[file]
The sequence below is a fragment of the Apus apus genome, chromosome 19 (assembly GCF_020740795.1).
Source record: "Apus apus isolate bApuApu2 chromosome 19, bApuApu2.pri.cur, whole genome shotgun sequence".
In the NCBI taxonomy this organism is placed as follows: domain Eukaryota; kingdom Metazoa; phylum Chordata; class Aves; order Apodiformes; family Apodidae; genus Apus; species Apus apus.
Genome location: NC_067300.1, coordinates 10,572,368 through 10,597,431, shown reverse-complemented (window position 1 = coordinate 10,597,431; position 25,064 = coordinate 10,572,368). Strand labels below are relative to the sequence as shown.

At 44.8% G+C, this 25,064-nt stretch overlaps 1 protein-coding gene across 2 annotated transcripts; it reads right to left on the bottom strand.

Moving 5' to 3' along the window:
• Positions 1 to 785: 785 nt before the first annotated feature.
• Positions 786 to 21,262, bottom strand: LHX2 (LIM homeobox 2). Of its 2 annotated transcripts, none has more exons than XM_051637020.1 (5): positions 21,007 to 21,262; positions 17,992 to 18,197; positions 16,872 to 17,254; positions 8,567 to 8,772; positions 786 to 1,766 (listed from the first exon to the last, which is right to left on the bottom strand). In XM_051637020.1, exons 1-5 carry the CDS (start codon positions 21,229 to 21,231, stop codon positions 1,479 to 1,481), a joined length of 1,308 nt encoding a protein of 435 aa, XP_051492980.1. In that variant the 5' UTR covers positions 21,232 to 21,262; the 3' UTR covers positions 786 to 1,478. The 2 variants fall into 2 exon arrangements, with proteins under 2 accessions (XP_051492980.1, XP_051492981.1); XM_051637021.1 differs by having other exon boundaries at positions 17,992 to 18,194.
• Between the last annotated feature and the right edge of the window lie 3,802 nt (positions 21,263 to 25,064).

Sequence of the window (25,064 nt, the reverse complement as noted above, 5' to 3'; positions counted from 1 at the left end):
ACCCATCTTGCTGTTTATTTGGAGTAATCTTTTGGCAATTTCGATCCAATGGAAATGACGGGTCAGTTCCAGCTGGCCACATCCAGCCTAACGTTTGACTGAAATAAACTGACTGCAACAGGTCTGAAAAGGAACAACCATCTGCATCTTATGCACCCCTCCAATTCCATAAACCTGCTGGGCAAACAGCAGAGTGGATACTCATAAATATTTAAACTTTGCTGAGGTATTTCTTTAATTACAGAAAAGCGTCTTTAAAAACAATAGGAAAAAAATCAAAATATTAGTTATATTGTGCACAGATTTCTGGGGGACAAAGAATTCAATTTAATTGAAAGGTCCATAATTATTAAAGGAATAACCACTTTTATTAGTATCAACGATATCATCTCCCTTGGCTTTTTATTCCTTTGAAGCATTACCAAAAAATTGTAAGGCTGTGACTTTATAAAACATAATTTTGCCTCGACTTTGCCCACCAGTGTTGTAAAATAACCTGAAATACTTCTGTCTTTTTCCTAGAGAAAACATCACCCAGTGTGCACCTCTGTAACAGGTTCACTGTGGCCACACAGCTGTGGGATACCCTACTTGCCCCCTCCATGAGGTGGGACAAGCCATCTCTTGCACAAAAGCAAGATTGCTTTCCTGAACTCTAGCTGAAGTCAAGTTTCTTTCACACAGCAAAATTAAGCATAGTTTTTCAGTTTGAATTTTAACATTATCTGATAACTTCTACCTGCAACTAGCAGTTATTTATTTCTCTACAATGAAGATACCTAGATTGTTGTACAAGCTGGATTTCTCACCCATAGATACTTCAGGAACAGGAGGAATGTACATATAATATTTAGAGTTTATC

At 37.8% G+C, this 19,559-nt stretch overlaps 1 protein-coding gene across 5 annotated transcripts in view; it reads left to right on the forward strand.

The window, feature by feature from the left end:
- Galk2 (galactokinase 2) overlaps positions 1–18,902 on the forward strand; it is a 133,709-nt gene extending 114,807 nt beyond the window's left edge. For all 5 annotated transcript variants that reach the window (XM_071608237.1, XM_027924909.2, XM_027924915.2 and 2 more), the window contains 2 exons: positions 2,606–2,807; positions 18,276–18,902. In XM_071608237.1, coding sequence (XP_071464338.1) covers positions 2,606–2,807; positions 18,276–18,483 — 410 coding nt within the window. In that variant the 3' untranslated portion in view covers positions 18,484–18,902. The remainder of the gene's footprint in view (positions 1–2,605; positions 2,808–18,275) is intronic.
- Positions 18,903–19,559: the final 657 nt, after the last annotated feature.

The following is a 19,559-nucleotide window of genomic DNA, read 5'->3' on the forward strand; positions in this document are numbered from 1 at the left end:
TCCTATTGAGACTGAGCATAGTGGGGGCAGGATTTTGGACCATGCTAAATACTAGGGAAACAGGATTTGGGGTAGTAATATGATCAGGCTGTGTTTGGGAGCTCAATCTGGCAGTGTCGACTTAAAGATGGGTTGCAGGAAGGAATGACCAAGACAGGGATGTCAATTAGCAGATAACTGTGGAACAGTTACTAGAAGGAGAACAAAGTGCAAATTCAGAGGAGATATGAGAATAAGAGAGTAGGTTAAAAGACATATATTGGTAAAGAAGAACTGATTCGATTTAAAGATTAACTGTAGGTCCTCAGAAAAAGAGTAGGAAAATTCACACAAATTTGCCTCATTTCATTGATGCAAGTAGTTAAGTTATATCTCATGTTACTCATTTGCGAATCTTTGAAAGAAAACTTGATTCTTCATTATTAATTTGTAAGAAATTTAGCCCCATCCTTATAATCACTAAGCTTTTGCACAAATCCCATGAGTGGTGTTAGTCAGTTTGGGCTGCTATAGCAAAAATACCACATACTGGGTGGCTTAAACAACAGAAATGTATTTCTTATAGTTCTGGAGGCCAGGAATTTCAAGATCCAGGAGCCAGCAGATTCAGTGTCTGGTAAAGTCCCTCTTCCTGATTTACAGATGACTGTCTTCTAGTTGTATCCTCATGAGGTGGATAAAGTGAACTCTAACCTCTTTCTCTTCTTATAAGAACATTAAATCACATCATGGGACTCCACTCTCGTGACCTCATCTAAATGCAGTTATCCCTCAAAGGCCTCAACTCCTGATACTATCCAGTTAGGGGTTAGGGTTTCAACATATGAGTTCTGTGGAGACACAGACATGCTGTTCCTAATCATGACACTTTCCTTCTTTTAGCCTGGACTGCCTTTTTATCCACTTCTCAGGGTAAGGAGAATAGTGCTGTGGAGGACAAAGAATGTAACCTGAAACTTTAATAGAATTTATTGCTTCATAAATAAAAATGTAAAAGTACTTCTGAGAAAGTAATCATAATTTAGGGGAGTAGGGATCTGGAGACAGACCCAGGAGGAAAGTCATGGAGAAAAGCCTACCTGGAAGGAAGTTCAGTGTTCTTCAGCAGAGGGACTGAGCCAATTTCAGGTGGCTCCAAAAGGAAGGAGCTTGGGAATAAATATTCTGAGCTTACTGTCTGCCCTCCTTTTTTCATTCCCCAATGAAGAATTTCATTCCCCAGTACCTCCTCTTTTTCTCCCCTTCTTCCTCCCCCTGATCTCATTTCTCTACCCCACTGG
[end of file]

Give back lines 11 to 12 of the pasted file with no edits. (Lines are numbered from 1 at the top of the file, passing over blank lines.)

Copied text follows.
ACCCATCTTGCTGTTTATTTGGAGTAATCTTTTGGCAATTTCGATCCAATGGAAATGACGGGTCAGTTCCAGCTGGCCACATCCAGCCTAACGTTTGACTGAAATAAACTGACTGCAACAGGTCTGAAAAGGAACAACCATCTGCATCTTATGCACCCCTCCAATTCCATAAACCTGCTGGGCAAACAGCAGAGTGGATACTCATAAATATTTAAACTTTGCTGAGGTATTTCTTTAATTACAGAAAAGCGTCTTTAAAAACAATAGGAAAAAAATCAAAATATTAGTTATATTGTGCACAGATTTCTGGGGGACAAAGAATTCAATTTAATTGAAAGGTCCATAATTATTAAAGGAATAACCACTTTTATTAGTATCAACGATATCATCTCCCTTGGCTTTTTATTCCTTTGAAGCATTACCAAAAAATTGTAAGGCTGTGACTTTATAAAACATAATTTTGCCTCGACTTTGCCCACCAGTGTTGTAAAATAACCTGAAATACTTCTGTCTTTTTCCTAGAGAAAACATCACCCAGTGTGCACCTCTGTAACAGGTTCACTGTGGCCACACAGCTGTGGGATACCCTACTTGCCCCCTCCATGAGGTGGGACAAGCCATCTCTTGCACAAAAGCAAGATTGCTTTCCTGAACTCTAGCTGAAGTCAAGTTTCTTTCACACAGCAAAATTAAGCATAGTTTTTCAGTTTGAATTTTAACATTATCTGATAACTTCTACCTGCAACTAGCAGTTATTTATTTCTCTACAATGAAGATACCTAGATTGTTGTACAAGCTGGATTTCTCACCCATAGATACTTCAGGAACAGGAGGAATGTACATATAATATTTAGAGTTTATC

At 37.8% G+C, this 19,559-nt stretch overlaps 1 protein-coding gene across 5 annotated transcripts in view; it reads left to right on the forward strand.